Essays on Group Identity and Social Preferences
thesisposted on 03.09.2018, 11:07 by Tahahossein Movahedi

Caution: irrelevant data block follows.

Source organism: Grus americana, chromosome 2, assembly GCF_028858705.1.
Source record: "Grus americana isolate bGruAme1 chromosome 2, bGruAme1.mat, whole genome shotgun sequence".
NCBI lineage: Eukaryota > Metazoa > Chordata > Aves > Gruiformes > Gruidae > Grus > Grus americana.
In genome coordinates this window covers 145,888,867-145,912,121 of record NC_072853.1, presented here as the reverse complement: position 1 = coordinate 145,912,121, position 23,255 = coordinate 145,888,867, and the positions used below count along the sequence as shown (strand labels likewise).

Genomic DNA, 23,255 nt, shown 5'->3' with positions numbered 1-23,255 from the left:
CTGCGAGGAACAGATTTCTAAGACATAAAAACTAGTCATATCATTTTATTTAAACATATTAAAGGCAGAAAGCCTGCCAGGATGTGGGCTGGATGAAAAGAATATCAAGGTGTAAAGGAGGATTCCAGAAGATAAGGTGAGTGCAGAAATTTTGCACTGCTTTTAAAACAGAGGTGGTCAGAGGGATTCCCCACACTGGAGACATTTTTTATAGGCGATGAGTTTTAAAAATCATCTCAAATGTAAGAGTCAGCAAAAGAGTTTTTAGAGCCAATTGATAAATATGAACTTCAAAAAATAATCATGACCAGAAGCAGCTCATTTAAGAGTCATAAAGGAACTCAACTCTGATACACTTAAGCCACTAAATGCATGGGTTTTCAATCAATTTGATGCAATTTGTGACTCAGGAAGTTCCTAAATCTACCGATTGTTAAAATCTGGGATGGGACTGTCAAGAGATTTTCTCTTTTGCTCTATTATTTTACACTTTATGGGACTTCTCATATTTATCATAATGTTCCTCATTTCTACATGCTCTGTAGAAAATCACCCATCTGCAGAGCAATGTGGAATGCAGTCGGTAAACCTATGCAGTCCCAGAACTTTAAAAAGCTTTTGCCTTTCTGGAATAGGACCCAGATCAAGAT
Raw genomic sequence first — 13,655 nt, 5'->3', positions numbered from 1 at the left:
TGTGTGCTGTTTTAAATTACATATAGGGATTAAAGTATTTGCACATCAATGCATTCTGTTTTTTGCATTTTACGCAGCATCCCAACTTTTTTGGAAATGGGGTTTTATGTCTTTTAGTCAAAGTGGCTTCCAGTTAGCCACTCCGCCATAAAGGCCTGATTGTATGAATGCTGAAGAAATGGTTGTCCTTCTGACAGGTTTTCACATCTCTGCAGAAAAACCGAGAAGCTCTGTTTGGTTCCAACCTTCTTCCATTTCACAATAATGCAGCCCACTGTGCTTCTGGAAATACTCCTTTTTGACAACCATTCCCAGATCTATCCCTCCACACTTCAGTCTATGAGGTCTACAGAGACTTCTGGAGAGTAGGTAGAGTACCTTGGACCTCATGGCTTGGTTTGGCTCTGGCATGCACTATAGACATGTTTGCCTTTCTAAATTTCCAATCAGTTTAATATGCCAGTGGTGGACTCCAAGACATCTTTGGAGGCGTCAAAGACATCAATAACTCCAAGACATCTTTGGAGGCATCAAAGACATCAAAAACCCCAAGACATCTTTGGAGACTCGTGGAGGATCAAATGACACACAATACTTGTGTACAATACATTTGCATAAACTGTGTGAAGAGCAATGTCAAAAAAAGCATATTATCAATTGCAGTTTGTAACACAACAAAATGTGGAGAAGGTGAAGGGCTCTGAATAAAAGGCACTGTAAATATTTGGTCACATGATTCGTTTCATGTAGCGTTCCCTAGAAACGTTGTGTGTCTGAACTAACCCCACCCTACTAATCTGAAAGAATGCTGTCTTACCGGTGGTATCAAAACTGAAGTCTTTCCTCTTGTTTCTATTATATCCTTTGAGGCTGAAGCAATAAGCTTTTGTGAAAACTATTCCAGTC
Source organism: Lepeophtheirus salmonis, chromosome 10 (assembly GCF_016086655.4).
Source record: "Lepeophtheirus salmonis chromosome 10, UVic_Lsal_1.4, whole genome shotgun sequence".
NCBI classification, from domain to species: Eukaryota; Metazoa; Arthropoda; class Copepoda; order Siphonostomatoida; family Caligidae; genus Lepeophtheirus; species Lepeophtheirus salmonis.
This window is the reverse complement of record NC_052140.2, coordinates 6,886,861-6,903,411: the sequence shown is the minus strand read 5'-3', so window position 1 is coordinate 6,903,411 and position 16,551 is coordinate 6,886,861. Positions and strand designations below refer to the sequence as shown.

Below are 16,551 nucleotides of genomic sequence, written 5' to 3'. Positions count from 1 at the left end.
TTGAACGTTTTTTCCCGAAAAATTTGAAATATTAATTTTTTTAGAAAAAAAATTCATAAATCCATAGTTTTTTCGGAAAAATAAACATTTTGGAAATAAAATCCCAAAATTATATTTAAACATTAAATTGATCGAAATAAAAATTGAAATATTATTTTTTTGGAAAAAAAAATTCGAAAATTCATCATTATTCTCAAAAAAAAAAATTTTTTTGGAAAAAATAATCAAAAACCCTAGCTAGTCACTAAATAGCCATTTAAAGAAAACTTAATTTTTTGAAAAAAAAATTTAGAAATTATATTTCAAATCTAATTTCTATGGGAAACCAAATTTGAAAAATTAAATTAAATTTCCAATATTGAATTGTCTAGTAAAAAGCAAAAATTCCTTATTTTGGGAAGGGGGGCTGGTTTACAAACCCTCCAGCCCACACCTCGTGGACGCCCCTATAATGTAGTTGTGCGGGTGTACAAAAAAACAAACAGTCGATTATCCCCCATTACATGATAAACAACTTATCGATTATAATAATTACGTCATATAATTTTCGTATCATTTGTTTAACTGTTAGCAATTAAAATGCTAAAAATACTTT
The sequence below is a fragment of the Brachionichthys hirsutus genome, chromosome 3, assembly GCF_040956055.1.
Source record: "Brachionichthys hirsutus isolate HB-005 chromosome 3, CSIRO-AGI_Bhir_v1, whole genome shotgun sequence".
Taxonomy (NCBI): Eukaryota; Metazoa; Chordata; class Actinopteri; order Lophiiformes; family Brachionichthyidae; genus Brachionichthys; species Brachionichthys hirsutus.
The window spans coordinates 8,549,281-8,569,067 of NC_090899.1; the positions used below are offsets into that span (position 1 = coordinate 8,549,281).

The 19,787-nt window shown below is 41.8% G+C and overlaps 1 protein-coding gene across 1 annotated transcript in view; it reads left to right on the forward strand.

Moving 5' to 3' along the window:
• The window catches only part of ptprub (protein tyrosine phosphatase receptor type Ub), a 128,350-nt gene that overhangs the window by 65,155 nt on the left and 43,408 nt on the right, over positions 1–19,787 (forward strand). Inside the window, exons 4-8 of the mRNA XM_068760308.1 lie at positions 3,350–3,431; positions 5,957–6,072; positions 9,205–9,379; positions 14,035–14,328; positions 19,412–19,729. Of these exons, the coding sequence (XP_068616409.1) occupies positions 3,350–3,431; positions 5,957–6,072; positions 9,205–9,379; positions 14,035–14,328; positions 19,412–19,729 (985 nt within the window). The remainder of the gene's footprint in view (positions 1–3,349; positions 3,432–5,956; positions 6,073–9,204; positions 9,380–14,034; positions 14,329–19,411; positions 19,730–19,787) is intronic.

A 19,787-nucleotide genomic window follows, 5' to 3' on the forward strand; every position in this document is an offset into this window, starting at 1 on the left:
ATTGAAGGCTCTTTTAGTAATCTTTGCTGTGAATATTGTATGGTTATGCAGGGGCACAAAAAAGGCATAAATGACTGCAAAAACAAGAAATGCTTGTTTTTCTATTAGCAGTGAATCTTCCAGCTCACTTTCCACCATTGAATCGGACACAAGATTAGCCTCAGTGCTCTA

This thesis studies the effect of uncertainty in the group identity or the payoffs on social preferences. It also tests the robustness of Dana, Weber and Kuang's results and presents a model to understand the findings of the experiment. Chapter 1 investigates the effect of uncertainty in group membership of the subjects on social preferences. We find that the decision to know the group identity of the counterparts' who turn out to be an in-group member in the dictator and response games increases the likelihood of choosing the social-welfare-maximising outcome. The revelation of matched player's identity decreases the likelihood to reward and increases the likelihood to punish. Chapter 2, studies the effect of uncertainty in payoffs on social preferences in the presence of group identity. We find that the uncertainty on payoffs does not reduce the fair choices if the subjects are matched with an in-group member. However, the decision to know the payoffs of an out-group counterpart increases the likelihood of choosing self-interested choice. Chapter 3 tests the robustness of Dana, Weber and Kuang's result in a within-subjects experiment. Our data confirm the DWK's findings, but there is an increase in the number of self-interested choices in the hidden-payoffs treatment. Chapter 4 presents a model that combine Fehr and Schmidt preferences and prospect theory in order to understand the result of second treatment of DWK's experiment. In the treatment, the subjects have an option to reveal their counterparts' payoffs. We find a threshold for β = 1/5 beyond which the utility of revealing he hidden payoffs and choose the fair choice is higher than not revealing. Also, the combination of Fehr-Schmidt preferences with two alternative decision theories, expected utility and prospect theory, produce the same β.